Since then, I have learned that when I'm feeling OK, I can sit and think myself back into the depths of grief within a few minutes. I have learnt that it's much harder to get back out again.
I have learnt that some people can't handle grief; others get off on it. People who have lost someone seem to recognise each other - we gravitate towards one another.
The sight of a beautiful sunset can make me feel the most soaring joy, or the kind of sadness that makes me wonder whether I'll ever be happy again.
I learnt that much of grief is fury: I would appraise other women my mother's age on the train and try to ascertain whether or not they deserved to be alive more than she did.
I learnt that there is no neat progression through the five stages of grief. You may ricochet from denial to depression to bargaining, and just when you think you're about to hit acceptance, you're right back, mired in denial. Grief is universal, but it is also deeply individual and sometimes cruelly bespoke.
I've learnt there are some things literally only a mother cares about: a coat dilemma in the morning; a very rude lady in the shop; an overheard Cork accent; new marmalade. I had a cappuccino she would have loved - they shaved a chocolate flake over the top. I stared and stared at it, thinking how happy it would make her, how much more she would enjoy the second cup, which would be half price. I couldn't understand that I couldn't text her and tell her about it. I sent a few other people a picture of the coffee; no one replied.
I've learnt it's not the obvious 'firsts' that get you - the birthdays, Christmasses. Those you see coming; you brace yourself. It's the firsts that catch you off-guard - a trip back to a coffee shop you used to go to together; the first time you see the sea; the first time you have a flu and there's no mother's sympathy. It's having to hoover and clean a house where no one has been in three years since you were all there together, and realising you are hoovering up bits of her - tiny flakes of skin, a strand of hair, some slim crescents of fingernail perhaps, and that there will be no more of it, ever again. It's the first time you try to make gravy, and you can't, not properly, because that was always her job.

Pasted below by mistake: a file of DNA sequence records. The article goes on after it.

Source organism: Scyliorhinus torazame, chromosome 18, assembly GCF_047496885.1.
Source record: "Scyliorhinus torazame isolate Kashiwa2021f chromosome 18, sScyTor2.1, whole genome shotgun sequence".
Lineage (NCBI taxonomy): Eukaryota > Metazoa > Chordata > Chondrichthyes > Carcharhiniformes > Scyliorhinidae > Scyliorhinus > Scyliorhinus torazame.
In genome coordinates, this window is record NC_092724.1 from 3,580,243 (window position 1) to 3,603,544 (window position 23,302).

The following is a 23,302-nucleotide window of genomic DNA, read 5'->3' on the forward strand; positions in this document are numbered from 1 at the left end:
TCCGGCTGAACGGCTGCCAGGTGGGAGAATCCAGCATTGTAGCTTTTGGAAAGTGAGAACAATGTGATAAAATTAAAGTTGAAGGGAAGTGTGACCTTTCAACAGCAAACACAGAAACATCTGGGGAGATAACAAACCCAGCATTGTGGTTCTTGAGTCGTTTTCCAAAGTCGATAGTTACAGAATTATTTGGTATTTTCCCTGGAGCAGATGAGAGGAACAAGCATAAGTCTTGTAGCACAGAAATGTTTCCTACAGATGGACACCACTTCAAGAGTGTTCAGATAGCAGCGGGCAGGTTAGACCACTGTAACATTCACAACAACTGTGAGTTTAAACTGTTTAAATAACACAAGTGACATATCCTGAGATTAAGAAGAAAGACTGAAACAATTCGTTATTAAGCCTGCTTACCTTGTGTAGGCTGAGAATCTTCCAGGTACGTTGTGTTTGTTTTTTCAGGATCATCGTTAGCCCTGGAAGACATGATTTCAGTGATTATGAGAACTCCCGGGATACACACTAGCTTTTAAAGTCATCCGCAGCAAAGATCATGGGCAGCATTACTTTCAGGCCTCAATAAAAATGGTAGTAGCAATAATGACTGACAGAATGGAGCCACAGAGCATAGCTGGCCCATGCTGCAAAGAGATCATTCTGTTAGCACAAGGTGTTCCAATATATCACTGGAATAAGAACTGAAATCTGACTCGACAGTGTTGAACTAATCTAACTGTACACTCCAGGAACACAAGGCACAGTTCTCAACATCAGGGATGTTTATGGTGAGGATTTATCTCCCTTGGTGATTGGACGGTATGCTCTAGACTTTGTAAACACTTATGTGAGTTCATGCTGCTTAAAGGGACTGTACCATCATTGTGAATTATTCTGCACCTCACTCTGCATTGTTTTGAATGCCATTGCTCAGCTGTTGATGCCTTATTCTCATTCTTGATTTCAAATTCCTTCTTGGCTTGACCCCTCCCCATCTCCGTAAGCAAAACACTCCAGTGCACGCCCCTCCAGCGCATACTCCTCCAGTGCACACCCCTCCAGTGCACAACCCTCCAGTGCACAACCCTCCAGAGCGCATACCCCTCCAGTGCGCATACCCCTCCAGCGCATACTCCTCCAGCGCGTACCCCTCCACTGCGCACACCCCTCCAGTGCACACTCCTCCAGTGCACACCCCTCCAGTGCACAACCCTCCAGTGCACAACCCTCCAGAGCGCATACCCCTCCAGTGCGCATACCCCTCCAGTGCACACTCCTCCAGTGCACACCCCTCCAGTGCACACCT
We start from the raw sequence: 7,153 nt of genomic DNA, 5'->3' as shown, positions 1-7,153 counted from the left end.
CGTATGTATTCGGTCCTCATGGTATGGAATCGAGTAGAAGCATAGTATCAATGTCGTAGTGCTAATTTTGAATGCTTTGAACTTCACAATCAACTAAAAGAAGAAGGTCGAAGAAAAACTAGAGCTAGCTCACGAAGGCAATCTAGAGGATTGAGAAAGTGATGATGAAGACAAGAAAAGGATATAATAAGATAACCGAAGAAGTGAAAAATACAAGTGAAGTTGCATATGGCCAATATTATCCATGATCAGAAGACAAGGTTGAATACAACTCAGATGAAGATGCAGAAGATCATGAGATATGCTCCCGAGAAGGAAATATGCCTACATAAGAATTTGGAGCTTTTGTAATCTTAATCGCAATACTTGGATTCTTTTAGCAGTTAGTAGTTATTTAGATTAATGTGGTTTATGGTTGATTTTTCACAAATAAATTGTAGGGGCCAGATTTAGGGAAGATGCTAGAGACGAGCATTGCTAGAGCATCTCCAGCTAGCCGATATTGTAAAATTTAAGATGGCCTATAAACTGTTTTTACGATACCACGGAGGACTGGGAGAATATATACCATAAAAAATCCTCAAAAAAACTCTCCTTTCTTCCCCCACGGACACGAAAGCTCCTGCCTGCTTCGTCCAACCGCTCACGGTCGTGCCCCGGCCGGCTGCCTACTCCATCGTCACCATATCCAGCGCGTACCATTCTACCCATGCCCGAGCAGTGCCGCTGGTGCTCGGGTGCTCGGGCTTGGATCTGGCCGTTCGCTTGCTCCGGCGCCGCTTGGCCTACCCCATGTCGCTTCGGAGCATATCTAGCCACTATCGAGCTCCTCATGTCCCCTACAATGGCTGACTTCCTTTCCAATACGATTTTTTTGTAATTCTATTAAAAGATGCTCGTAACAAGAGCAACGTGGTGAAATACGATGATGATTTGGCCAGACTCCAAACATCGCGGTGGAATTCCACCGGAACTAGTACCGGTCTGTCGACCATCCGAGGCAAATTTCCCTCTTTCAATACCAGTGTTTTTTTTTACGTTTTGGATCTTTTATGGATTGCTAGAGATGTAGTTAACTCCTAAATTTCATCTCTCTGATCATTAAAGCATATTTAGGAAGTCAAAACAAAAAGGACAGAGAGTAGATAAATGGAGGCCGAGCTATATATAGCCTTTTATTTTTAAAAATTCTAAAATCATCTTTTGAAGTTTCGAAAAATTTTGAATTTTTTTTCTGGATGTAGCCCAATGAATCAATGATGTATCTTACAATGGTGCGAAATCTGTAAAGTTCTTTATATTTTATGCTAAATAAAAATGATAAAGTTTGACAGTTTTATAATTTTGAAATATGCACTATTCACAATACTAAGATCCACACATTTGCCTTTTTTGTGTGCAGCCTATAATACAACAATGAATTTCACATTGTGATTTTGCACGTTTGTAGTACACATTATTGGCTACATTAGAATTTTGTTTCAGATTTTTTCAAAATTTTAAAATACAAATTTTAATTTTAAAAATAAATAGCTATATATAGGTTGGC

I have found old people and babies excruciating to be around. Not any old person - the sort of old that means you've kind of checked out of life. The staring into the middle distance with a vague smile on your face; the hearing but not listening. The there-but-not-thereness.
A woman in a wheelchair in Dunnes sent me into an utter downward spiral. Her partner was pushing her and they had four or five granddaughters running around them, hyper. "Nana's buying you all this, girls." Nana had a pile of clothes on her lap; Nana was being pushed towards the till; Nana didn't know what was going on. It was something about her expression, about the left side of her lip slightly drooping, her unfocused eyes, her flopping and swollen hands, the determination of everyone around her to ignore all this. It was too familiar. I managed to pay for my things and ran to the car and sobbed and sobbed. I checked the mirror afterwards to make myself presentable for my grandparents. The indent of the steering wheel was on my forehead and tiny delicate capillaries had burst around my eyes and I looked like a different person - I remember looking at myself and thinking that this was me, this is me, really. I don't think I think that any more.